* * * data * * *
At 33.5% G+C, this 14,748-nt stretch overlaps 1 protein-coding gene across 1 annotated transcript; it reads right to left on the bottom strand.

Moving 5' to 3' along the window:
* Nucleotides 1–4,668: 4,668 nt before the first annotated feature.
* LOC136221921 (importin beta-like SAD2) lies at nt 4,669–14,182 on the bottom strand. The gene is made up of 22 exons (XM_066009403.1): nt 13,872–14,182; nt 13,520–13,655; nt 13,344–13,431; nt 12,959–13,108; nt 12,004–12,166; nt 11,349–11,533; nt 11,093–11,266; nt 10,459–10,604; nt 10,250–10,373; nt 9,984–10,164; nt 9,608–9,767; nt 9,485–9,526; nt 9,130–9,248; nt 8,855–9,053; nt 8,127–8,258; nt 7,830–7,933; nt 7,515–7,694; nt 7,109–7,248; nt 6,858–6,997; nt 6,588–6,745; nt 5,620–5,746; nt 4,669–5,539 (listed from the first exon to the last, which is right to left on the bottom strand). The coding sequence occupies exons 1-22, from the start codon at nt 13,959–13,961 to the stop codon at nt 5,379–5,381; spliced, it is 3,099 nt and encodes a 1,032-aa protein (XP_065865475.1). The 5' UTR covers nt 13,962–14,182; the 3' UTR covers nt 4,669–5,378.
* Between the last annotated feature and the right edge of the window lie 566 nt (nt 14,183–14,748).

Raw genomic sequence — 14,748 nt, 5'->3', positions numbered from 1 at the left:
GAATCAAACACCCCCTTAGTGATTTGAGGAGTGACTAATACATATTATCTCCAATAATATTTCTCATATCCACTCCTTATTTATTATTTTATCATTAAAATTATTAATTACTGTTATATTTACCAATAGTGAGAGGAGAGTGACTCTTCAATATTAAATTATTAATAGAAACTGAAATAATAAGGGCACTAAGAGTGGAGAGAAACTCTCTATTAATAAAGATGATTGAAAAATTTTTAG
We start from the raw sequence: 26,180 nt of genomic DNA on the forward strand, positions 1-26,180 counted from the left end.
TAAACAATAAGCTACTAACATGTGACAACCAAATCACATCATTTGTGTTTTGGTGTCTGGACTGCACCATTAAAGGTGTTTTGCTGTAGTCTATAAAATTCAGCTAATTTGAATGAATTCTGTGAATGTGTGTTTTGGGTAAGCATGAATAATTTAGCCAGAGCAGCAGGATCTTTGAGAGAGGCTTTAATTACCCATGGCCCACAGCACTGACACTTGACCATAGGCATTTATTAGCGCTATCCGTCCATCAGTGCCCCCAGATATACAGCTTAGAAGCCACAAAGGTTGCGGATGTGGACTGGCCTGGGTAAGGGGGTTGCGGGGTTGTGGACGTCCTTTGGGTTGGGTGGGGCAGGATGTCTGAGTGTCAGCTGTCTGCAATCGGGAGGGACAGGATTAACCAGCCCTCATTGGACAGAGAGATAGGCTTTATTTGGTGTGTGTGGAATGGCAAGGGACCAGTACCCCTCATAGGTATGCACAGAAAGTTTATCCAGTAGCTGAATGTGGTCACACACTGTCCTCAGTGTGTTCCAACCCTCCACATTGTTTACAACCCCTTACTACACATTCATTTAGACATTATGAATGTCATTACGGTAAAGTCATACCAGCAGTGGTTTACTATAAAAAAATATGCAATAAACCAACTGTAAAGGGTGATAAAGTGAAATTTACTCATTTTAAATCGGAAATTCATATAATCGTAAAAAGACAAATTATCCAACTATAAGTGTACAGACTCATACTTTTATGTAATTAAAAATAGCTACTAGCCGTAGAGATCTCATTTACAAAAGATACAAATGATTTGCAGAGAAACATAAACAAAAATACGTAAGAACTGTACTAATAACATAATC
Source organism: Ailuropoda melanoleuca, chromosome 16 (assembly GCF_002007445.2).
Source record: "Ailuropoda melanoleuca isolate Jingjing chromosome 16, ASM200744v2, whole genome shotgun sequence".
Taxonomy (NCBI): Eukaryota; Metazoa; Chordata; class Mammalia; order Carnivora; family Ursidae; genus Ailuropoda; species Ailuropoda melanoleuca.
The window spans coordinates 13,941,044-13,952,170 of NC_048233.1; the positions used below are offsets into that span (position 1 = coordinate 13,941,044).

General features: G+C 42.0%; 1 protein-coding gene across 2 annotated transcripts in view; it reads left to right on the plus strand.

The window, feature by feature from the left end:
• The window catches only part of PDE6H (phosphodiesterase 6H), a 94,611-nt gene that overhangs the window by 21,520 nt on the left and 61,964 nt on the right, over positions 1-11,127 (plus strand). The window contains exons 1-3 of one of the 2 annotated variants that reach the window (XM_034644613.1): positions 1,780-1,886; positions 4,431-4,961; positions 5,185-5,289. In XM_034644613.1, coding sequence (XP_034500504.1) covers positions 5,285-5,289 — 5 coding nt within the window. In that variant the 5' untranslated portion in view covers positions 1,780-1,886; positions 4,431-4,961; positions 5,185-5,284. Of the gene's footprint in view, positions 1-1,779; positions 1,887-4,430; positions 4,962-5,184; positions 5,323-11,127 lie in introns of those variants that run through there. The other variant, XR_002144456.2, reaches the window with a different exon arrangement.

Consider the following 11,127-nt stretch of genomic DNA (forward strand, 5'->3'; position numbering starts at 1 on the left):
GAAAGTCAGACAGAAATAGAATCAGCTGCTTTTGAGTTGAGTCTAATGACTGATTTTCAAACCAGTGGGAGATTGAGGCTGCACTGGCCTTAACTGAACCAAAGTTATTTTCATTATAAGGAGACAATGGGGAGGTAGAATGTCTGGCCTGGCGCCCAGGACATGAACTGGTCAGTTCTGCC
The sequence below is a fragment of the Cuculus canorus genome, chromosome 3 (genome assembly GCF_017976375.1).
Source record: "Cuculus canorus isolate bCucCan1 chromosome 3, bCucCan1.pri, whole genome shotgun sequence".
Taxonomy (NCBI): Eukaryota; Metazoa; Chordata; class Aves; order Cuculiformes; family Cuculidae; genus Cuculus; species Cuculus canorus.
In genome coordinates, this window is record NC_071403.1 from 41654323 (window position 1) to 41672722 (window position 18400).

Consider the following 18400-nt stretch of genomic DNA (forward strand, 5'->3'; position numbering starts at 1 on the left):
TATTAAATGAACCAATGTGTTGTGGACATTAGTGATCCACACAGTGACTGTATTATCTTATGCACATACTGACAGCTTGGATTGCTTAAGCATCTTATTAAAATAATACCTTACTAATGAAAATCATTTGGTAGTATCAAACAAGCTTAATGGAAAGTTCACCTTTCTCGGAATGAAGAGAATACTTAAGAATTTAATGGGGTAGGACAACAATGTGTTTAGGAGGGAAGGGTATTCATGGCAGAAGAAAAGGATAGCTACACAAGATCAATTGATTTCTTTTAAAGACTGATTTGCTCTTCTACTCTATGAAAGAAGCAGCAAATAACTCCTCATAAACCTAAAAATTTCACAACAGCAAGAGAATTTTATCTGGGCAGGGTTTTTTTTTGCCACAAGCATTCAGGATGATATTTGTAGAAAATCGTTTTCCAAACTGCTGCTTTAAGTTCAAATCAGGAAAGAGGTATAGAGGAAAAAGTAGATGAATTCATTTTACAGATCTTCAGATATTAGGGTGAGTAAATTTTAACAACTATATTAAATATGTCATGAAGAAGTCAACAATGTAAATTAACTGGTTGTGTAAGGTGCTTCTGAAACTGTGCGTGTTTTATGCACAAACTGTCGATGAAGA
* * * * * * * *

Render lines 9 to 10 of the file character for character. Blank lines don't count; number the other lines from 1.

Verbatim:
TAAACAATAAGCTACTAACATGTGACAACCAAATCACATCATTTGTGTTTTGGTGTCTGGACTGCACCATTAAAGGTGTTTTGCTGTAGTCTATAAAATTCAGCTAATTTGAATGAATTCTGTGAATGTGTGTTTTGGGTAAGCATGAATAATTTAGCCAGAGCAGCAGGATCTTTGAGAGAGGCTTTAATTACCCATGGCCCACAGCACTGACACTTGACCATAGGCATTTATTAGCGCTATCCGTCCATCAGTGCCCCCAGATATACAGCTTAGAAGCCACAAAGGTTGCGGATGTGGACTGGCCTGGGTAAGGGGGTTGCGGGGTTGTGGACGTCCTTTGGGTTGGGTGGGGCAGGATGTCTGAGTGTCAGCTGTCTGCAATCGGGAGGGACAGGATTAACCAGCCCTCATTGGACAGAGAGATAGGCTTTATTTGGTGTGTGTGGAATGGCAAGGGACCAGTACCCCTCATAGGTATGCACAGAAAGTTTATCCAGTAGCTGAATGTGGTCACACACTGTCCTCAGTGTGTTCCAACCCTCCACATTGTTTACAACCCCTTACTACACATTCATTTAGACATTATGAATGTCATTACGGTAAAGTCATACCAGCAGTGGTTTACTATAAAAAAATATGCAATAAACCAACTGTAAAGGGTGATAAAGTGAAATTTACTCATTTTAAATCGGAAATTCATATAATCGTAAAAAGACAAATTATCCAACTATAAGTGTACAGACTCATACTTTTATGTAATTAAAAATAGCTACTAGCCGTAGAGATCTCATTTACAAAAGATACAAATGATTTGCAGAGAAACATAAACAAAAATACGTAAGAACTGTACTAATAACATAATC
Source organism: Ailuropoda melanoleuca, chromosome 16 (assembly GCF_002007445.2).